# MY NAME IN PERSPECTIVE – Measurement, Colour, Space

Students use twistable coloured pencils to create a drawing that includes their name in one-point perspective and a cartoon character that represents some aspect of themselves.

160 Minutes

Mathematics
Visual Arts

#### Vocabulary

contrast depth linear perspective space vanishing point

#### Materials

Coloured Pencils Drawing Paper - 22.9 cm x 30.5 cm (9" x 12") Rulers Pencils Erasers Markers, Fine Line - Black

## Steps

### Step One

1. The width of the paper is 30.5 cm.
2. Measure 2.7 cm in from the left side of the paper.
3. Measure 2.8 cm in from the right side of the paper.
4. The space in between these measurements is 25 cm.
5. Count the number of letters in your name.
6. Divide 25 by that number to get an equal number of spaces for your letters.
7. Mark the spots.
8. Draw vertical guidelines at each mark.
9. Draw horizontal guidelines for the top, bottom and middle of the letters.

### Step Two

1. Measure .5 cm to the left of each guide line.
2. Draw a new vertical guideline at this mark.
3. This will create a space between each letter.

### Step Three

1. Lightly draw block letters inside each box.

### Step Four

1. Draw the horizon line close to the top of the paper.
2. Mark the vanishing point near the middle on the horizon line.
3. Decide how far back you want your letters to go.
4. Draw a horizontal line at this spot.
5. Line up your ruler from a corner of a letter to the vanishing point.
6. Lightly draw a line along this line, stopping at the horizontal guideline.
7. Repeat for every letter.

### Step Five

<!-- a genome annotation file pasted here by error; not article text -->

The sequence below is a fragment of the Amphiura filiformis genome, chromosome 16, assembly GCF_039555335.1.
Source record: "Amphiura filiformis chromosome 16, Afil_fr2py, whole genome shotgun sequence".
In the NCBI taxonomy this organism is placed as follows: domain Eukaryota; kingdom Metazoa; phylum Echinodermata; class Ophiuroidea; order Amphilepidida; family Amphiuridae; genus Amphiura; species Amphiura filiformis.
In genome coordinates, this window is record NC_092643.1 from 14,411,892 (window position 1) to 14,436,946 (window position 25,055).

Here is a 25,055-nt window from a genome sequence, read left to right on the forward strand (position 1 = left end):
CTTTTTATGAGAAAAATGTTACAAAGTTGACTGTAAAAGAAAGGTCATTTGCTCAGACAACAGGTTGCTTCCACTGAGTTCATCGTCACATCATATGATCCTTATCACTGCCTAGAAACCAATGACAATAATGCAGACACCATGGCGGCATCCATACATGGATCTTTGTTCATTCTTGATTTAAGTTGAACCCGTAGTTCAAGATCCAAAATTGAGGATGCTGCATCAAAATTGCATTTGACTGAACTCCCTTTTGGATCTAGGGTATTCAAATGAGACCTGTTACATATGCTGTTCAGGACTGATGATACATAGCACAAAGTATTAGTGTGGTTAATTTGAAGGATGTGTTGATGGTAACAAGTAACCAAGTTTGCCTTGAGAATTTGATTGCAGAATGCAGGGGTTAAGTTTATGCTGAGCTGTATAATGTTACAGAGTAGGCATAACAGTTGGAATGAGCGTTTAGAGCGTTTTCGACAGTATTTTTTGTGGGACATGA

1. Line your ruler up so it is parallel to the side of the paper.
2. Draw vertical lines from the far corners of the vertical parts of the letters.

### Step Six

1. Line up your ruler with the diagonal part of a letter.
2. Draw a line for the end of the letter starting at the far corner and parallel to that diagonal line.

### Step Seven

1. Imagine yourself as a cartoon character.
- What aspects of yourself would it represent?
- How would it show something about you?
- What cartoon style of drawing would you use? Why?
2. Make several sketches of yourself as that cartoon character.
3. Choose the one you like best.

### Step Eight

1. Trace the cartoon in front of your name.
2. Place it so it is still possible to read the letters of your name.
3. Erase all the guide lines.
4. Use a black fine line marker to outline everything.

### Step Nine

1. Use twistable coloured pencils to colour everything.
2. Choose 3 different colours for the letters,
- one light colour – use this where the light hits the letters the most
- one medium colour – use this where the light hits the letters a little
- one darker, contrasting colour – use this where the light casts a shadow

## Learning Goals

Students will be able to:

1. Create a drawing that includes their name in one-point perspective and themselves as a cartoon character;
2. Use contrasting colours to create the illusion of depth;
3. Demonstrate technical accomplishment; and
4. Support their ideas with evidence found in the works.

## Extensions

Have students:

1. Use the All Aboard one-point perspective lesson available on this website.
All Aboard
2. Scan and save their drawings once they are outlined in black fine line marker, and before they are coloured.
3. Use the Photoshop Basics lesson available on this website to add colour to their drawings.